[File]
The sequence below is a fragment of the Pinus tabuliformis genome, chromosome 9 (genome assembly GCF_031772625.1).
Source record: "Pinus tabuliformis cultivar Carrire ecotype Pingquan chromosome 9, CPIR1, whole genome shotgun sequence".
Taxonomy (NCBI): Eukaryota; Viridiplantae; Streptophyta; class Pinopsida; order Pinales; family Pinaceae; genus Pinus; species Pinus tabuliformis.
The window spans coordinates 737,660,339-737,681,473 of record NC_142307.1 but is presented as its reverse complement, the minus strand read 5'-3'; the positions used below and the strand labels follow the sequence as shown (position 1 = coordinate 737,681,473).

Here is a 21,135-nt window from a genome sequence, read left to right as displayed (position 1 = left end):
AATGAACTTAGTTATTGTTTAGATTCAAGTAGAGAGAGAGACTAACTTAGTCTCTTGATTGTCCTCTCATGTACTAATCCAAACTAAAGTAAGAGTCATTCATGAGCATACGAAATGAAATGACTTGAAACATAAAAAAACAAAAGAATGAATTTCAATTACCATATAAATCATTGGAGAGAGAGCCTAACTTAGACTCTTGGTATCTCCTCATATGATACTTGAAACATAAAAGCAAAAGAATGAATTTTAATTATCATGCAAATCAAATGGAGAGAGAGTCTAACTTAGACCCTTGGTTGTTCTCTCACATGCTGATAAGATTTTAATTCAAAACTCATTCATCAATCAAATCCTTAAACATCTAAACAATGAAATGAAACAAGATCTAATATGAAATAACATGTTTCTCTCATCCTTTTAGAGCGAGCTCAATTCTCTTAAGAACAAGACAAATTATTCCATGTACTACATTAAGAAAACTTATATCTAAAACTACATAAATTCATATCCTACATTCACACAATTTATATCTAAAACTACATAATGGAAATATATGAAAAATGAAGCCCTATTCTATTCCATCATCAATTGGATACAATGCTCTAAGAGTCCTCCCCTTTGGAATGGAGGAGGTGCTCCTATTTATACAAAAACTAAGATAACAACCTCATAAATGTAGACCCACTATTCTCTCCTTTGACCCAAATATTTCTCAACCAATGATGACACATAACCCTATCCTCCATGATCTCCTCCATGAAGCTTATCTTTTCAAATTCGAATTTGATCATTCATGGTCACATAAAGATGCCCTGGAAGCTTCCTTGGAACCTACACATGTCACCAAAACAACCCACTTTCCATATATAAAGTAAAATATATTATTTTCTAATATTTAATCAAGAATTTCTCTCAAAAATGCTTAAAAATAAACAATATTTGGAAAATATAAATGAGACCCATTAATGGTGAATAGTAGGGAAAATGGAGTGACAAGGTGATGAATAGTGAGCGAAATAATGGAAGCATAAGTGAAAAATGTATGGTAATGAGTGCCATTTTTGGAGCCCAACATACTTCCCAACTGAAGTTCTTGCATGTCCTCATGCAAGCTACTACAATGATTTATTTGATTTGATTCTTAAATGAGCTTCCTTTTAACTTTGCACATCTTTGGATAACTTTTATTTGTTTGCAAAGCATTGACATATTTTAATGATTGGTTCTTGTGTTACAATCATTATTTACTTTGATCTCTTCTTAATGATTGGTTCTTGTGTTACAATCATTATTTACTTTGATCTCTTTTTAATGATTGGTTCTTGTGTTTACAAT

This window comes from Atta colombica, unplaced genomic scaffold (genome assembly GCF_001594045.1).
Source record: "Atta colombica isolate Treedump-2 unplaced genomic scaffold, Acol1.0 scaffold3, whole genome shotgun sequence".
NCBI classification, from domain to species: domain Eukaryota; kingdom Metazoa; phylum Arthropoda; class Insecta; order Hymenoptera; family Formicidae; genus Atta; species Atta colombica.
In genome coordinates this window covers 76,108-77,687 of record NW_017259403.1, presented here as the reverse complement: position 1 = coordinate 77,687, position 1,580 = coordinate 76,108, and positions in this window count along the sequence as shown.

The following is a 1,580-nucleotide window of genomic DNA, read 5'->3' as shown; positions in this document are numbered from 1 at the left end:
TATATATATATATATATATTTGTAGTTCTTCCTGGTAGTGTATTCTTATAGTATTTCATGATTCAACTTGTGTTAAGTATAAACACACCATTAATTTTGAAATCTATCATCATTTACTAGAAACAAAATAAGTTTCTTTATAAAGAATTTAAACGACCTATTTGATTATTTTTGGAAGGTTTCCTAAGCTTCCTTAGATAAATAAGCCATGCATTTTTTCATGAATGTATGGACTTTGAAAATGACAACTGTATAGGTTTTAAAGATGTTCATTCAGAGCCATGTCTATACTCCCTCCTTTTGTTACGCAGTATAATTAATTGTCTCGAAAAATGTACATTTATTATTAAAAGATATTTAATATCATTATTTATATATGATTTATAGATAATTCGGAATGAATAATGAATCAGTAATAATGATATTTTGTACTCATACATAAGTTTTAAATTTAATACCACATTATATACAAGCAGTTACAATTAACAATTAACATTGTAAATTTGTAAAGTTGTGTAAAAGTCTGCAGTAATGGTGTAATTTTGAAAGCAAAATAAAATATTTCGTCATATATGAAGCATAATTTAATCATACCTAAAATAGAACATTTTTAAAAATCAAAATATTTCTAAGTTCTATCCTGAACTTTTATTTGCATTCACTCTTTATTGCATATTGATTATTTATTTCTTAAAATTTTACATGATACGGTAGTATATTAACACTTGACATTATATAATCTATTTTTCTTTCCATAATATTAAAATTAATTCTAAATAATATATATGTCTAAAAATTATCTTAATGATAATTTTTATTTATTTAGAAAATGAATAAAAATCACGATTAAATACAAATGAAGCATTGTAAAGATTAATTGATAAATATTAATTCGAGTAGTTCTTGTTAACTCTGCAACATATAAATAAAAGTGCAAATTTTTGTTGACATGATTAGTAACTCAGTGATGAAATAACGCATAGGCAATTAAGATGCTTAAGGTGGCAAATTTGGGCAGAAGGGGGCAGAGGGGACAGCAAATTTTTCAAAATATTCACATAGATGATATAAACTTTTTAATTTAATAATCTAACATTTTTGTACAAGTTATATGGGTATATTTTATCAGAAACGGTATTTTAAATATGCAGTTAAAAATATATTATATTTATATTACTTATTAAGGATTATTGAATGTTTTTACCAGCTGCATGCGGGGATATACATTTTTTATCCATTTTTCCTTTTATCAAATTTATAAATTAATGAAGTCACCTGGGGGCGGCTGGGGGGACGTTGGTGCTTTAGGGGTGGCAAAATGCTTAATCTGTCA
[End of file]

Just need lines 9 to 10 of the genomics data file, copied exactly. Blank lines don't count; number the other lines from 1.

NCBI classification, from domain to species: domain Eukaryota; kingdom Metazoa; phylum Arthropoda; class Insecta; order Hymenoptera; family Formicidae; genus Atta; species Atta colombica.
In genome coordinates this window covers 76,108-77,687 of record NW_017259403.1, presented here as the reverse complement: position 1 = coordinate 77,687, position 1,580 = coordinate 76,108, and positions in this window count along the sequence as shown.